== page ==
Pickled eggs

Discussion in 'Egg, Chicken, & Other Favorite Recipes' started by pickled eggs, Sep 11, 2008.

  1. pickled eggs

    pickled eggs New Egg

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    Feb 23, 2008
    Idaho
    Hello Peeples...first let me say that I love this forum. I have learned a lot and my pet chickens have benefited greatly. My hens are finally laying and I am in egg heaven. I haven’t tasted such good eggs since I was a kid. One of my favorite treats is a couple pickled eggs and a tall glass of beer. Both of which are home grown and brewed. On my quest for the perfect home made snack, I would like to ask "what is your favorite pickled egg recipe?" My question should be two parts really... the best way to boil eggs and also for your favorite egg pickling recipes. One problem I have found is that my farm eggs don’t peel so well. This last batch I boiled with a lot of salt and vinegar, which really helped cut down on cracking and eased the peeling process. Without farther ado, please allow me to offer my pickled egg recipe…

    Pickling solution for 3-4 Dozen eggs...

    3C Apple cider vinegar
    2C water
    ¼ C salt
    ¼ C sugar
    Cheyenne pepper to taste (lots!!)
    ¼ C Pickling spice
    Chopped onion
    Clove of crushed garlic
     
    Last edited: Sep 11, 2008
  2. ninjapoodles

    ninjapoodles Sees What You Did There

    May 24, 2008
    Central Arkansas
    Your eggs will peel easier if you let them age for a couple of weeks before boiling. The store eggs peel easier because they're older, and there's more air inside due to evaporation through the shell.

    For boiling, I like to set the eggs in a pot, cover with cold water to an inch above the egg, then set to boil on medium heat (it takes a while). We like our hard-boiled eggs hard boiled, not soft in the center, so once they reach the boil, I set the timer for 7 minutes and let them continue to boil all that time. People who like the soft centers take the pot off the heat as soon as it boils, and let it sit for 15-20 minutes in the hot water before cooling the egg in cool water. That way it's cooked, but just not so hard-cooked.

    The only thing I boil eggs for are molded eggs for my daughter or egg salad for my husband, and I've only been doing those things recently. I've never even tasted a pickled egg!
     
  3. Lunachick

    Lunachick Chicken Slave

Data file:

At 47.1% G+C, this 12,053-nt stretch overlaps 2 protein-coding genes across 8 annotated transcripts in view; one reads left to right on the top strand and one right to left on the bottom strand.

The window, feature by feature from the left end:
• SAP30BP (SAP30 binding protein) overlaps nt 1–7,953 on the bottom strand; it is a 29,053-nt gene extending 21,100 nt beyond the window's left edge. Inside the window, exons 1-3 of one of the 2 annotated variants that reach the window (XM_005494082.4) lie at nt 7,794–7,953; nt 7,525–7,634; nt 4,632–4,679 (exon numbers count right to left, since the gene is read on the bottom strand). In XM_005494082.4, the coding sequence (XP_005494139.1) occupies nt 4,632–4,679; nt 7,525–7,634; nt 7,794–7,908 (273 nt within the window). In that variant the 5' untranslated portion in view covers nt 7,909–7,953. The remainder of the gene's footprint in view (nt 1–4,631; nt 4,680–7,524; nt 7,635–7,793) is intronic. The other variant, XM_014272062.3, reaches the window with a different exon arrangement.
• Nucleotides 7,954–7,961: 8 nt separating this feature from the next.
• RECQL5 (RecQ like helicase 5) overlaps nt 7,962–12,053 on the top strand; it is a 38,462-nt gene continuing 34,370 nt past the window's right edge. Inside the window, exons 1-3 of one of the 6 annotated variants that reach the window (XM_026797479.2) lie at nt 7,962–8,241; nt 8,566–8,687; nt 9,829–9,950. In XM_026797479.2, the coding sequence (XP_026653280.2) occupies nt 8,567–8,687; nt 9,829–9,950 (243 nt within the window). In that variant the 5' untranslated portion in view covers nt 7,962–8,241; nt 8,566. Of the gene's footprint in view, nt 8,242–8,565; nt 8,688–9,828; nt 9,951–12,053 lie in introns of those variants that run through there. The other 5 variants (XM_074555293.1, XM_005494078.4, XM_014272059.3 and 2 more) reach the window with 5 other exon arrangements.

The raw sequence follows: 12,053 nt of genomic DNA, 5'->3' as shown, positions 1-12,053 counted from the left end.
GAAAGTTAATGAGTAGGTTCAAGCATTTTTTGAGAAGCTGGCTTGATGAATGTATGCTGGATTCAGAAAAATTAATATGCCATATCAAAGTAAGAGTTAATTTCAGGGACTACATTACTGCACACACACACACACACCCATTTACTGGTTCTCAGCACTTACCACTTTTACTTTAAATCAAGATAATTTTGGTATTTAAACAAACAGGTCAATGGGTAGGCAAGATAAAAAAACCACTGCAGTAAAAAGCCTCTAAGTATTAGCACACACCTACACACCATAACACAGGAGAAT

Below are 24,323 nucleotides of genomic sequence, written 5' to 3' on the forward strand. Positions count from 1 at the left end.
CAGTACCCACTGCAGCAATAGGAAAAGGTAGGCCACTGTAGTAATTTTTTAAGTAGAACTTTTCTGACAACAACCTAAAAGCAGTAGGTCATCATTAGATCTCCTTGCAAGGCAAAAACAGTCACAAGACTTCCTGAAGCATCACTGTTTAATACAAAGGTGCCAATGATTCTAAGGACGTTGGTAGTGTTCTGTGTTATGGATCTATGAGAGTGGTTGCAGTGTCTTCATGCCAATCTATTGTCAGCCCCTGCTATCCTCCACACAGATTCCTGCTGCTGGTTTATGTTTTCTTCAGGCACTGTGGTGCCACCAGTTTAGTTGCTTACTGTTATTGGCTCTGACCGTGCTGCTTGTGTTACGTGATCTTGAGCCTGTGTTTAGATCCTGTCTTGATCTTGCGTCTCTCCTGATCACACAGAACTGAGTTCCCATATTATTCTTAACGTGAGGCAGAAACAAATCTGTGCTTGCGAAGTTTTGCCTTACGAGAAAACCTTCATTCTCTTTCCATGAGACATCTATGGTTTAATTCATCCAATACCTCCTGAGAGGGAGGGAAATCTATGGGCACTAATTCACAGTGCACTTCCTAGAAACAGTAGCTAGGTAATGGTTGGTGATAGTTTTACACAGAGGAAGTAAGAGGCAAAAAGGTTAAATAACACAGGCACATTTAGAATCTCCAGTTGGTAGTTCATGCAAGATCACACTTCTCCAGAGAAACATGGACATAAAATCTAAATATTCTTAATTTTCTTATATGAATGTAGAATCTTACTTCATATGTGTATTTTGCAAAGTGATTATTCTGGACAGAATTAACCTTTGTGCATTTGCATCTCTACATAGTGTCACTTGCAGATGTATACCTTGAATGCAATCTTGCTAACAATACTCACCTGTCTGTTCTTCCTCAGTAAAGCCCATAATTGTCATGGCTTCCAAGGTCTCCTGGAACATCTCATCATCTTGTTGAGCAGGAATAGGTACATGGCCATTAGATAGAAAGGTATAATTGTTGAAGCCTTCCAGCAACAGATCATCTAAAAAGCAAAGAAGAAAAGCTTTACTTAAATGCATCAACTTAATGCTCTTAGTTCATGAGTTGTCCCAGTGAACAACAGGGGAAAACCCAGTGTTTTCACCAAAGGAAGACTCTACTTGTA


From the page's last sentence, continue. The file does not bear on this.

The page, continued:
Mar 19, 2007
    Brick, NJ
    This recipe sounds good but where's the how too? Do you just boil the eggs and put them in the mixture and seal them up - like in jars or something? Sorry, I'm clueless about this method.

    But I do remember going to a few old town bars, and after a few beers, there was always a platter of pickled eggs for people. I guess a little protein helps get you home! [​IMG]
     
  4. Katy

    Katy Flock Mistress

    Last edited: Sep 14, 2008
  5. ozark hen

    ozark hen Living My Dream

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    Apr 4, 2007
    Mansfield, MO
    [​IMG] so glad to have your input here.
     
  6. pickled eggs

    pickled eggs New Egg

    9
    0
    7
    Feb 23, 2008
    Idaho
    ozark hen- thank you for your hospitality!
    Katy- thank you for the links... I must try the mustard recipe!
    Ninjapoodles(cool name!)- thanks for our input about boiling fresh farm eggs. My problem is my eggs dont sit in the fridge long enough. I must need more chickuns!!!
    and to Lunachick- edit the recipe for the amount of eggs and container your using, then bring the pickling spices to a boil, remove from heat, add salt (sugar if you want) let it cool, then add the vinegar, peppers, onions then eggs, put in the fridge in a glass jar and wait (the hardest part)1-2 weeks. I just had one that was only 5 days old and it was good!!!!. This batch might not make it to the 1 week period!
     
    Last edited: Sep 17, 2008
  7. Betsy57

    Betsy57 Chillin' With My Peeps Premium Member

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    Mar 31, 2011
    Murphysboro IL USA
    Allowing the eggs to age a couple weeks or any amount of time defeats the purpose of raising your own FRESH eggs to enjoy. You can hard cook FRESH eggs, even the day they were laid, and peel them easily using this method: Steam them in a pan on top of the stove using a wire mesh steamer like you would use for veggies or a wicker one used in a wok. Steam for 20 minutes and then plunge into a tub of ICE cold water (water very cold with some ice cubes in it) until they're thorougly chilled. They'll peel right then easily or can be peeled for later use. Any buggers that may be a bit hard to peel usually come right off if you peel them under running water. I couldn't belive this but it WORKS. Steam is hotter than boiling water. Try it and use those FRESH eggs, not old eggs!
     
  8. Brandi Leigh

    Brandi Leigh Chillin' With My Peeps

    sounds like a good recipe! I am going to make these when I have some extra eggs!
     

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